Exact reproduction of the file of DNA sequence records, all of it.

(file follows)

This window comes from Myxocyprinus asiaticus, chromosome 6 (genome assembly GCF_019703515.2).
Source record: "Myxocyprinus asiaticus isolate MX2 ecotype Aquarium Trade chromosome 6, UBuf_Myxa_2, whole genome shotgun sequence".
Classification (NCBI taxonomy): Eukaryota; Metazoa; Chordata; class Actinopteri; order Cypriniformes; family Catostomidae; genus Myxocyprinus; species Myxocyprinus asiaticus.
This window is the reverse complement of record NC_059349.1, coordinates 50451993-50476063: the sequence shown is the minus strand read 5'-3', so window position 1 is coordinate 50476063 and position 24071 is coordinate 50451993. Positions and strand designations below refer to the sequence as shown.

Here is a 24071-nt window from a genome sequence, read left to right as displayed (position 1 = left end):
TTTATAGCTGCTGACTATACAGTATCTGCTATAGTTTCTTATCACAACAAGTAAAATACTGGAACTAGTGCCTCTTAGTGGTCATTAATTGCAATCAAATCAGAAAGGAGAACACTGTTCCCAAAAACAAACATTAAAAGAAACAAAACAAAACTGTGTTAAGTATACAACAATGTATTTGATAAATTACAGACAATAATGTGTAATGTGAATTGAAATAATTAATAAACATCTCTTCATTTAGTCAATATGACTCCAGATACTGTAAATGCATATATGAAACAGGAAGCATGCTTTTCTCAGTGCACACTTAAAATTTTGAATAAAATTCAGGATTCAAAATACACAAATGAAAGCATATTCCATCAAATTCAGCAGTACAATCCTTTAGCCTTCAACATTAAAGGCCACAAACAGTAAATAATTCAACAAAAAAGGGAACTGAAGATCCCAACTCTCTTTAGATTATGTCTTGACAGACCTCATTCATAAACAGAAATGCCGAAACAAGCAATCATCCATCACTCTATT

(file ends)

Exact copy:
This window comes from Myxocyprinus asiaticus, chromosome 6 (genome assembly GCF_019703515.2).
Source record: "Myxocyprinus asiaticus isolate MX2 ecotype Aquarium Trade chromosome 6, UBuf_Myxa_2, whole genome shotgun sequence".
Classification (NCBI taxonomy): Eukaryota; Metazoa; Chordata; class Actinopteri; order Cypriniformes; family Catostomidae; genus Myxocyprinus; species Myxocyprinus asiaticus.
This window is the reverse complement of record NC_059349.1, coordinates 50451993-50476063: the sequence shown is the minus strand read 5'-3', so window position 1 is coordinate 50476063 and position 24071 is coordinate 50451993. Positions and strand designations below refer to the sequence as shown.

Here is a 24071-nt window from a genome sequence, read left to right as displayed (position 1 = left end):
TTTATAGCTGCTGACTATACAGTATCTGCTATAGTTTCTTATCACAACAAGTAAAATACTGGAACTAGTGCCTCTTAGTGGTCATTAATTGCAATCAAATCAGAAAGGAGAACACTGTTCCCAAAAACAAACATTAAAAGAAACAAAACAAAACTGTGTTAAGTATACAACAATGTATTTGATAAATTACAGACAATAATGTGTAATGTGAATTGAAATAATTAATAAACATCTCTTCATTTAGTCAATATGACTCCAGATACTGTAAATGCATATATGAAACAGGAAGCATGCTTTTCTCAGTGCACACTTAAAATTTTGAATAAAATTCAGGATTCAAAATACACAAATGAAAGCATATTCCATCAAATTCAGCAGTACAATCCTTTAGCCTTCAACATTAAAGGCCACAAACAGTAAATAATTCAACAAAAAAGGGAACTGAAGATCCCAACTCTCTTTAGATTATGTCTTGACAGACCTCATTCATAAACAGAAATGCCGAAACAAGCAATCATCCATCACTCTATT